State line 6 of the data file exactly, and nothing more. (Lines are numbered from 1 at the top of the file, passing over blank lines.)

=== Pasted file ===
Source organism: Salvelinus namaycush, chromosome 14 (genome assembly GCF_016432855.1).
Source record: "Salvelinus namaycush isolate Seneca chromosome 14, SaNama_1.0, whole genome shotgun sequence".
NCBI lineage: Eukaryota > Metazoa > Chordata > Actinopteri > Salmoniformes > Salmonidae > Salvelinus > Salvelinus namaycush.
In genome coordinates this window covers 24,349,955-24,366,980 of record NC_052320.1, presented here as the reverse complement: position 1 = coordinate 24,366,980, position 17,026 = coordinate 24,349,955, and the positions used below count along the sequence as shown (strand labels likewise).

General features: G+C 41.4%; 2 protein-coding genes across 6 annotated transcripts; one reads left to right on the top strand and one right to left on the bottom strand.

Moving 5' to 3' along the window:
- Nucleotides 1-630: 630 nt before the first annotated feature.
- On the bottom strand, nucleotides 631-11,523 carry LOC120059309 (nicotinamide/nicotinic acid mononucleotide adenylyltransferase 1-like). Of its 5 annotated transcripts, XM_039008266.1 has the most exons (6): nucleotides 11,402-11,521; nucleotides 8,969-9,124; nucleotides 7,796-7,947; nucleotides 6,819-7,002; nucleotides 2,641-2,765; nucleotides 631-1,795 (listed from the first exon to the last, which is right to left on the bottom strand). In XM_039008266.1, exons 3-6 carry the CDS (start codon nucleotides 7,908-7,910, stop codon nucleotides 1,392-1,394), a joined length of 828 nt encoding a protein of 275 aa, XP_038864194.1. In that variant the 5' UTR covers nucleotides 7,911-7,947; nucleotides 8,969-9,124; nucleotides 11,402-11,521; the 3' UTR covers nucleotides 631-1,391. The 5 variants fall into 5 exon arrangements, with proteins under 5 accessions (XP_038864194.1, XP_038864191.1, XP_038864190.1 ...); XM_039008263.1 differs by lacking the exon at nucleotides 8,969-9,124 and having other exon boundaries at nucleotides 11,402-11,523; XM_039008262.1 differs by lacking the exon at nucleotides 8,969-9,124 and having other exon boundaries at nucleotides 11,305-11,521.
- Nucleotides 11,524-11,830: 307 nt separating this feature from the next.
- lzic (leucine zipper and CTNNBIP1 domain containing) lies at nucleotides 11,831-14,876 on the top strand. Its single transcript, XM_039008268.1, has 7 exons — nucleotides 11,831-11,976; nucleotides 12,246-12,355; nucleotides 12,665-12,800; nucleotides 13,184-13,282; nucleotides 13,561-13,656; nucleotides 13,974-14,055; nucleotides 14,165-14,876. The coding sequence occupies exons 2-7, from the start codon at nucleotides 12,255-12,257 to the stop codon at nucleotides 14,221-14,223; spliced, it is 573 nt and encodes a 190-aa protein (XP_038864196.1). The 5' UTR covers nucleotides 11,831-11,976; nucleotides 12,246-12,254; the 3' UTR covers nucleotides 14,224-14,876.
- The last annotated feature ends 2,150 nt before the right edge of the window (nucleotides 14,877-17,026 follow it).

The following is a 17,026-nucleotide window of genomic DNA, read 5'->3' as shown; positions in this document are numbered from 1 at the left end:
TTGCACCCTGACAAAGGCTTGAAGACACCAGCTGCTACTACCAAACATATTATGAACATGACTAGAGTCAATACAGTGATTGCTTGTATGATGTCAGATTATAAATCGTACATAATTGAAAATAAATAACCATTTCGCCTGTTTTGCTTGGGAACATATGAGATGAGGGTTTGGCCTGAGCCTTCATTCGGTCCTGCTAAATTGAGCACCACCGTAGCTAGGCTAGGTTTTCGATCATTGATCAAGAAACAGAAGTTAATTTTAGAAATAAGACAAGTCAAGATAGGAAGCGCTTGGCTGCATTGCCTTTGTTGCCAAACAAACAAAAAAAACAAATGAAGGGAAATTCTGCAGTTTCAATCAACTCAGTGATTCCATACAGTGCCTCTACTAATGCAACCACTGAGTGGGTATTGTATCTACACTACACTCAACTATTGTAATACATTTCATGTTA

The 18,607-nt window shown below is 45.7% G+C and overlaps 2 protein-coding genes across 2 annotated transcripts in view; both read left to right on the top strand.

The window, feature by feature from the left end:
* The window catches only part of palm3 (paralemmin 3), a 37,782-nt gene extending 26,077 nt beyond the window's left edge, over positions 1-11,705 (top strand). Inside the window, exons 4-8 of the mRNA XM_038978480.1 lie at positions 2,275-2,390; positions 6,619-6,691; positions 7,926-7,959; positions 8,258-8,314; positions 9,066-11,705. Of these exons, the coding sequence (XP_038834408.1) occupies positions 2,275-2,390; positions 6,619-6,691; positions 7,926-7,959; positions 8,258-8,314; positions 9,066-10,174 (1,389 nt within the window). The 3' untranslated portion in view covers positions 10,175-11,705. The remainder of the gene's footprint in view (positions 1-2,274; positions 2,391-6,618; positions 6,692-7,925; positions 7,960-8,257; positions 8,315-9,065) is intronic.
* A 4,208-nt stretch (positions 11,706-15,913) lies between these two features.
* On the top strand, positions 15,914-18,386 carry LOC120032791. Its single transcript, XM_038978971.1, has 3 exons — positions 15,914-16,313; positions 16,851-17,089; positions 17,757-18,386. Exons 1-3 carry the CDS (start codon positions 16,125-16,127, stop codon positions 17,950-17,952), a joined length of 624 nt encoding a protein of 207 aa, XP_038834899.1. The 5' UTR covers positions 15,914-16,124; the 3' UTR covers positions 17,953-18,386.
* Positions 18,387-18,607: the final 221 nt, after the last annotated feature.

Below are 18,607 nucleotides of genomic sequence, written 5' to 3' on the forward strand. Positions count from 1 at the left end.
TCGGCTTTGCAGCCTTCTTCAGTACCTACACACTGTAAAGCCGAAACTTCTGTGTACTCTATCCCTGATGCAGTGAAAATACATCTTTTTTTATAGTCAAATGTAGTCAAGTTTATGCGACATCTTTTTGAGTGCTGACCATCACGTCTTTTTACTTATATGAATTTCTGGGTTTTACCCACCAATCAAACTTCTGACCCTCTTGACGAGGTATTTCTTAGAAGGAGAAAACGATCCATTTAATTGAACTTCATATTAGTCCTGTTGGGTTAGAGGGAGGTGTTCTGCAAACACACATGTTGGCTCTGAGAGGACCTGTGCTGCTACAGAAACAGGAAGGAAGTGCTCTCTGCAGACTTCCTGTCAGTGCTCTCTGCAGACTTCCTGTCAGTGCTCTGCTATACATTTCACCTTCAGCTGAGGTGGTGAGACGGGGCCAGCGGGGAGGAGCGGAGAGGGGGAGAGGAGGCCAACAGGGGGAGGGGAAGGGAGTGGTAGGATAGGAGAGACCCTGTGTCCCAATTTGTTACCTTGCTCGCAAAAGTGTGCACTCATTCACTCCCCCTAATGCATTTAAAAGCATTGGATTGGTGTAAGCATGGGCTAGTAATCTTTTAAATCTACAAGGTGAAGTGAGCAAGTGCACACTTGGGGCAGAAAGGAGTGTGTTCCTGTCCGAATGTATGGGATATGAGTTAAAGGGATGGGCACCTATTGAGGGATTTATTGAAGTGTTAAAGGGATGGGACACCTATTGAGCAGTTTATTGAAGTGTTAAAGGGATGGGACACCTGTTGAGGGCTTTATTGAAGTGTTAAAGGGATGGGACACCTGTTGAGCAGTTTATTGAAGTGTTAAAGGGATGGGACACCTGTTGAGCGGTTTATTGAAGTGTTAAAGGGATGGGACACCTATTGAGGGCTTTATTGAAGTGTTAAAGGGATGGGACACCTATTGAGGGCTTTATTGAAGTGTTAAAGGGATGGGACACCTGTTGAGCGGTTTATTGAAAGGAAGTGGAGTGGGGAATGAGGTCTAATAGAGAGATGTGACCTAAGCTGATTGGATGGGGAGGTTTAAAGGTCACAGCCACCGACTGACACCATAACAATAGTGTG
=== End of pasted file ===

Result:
Moving 5' to 3' along the window: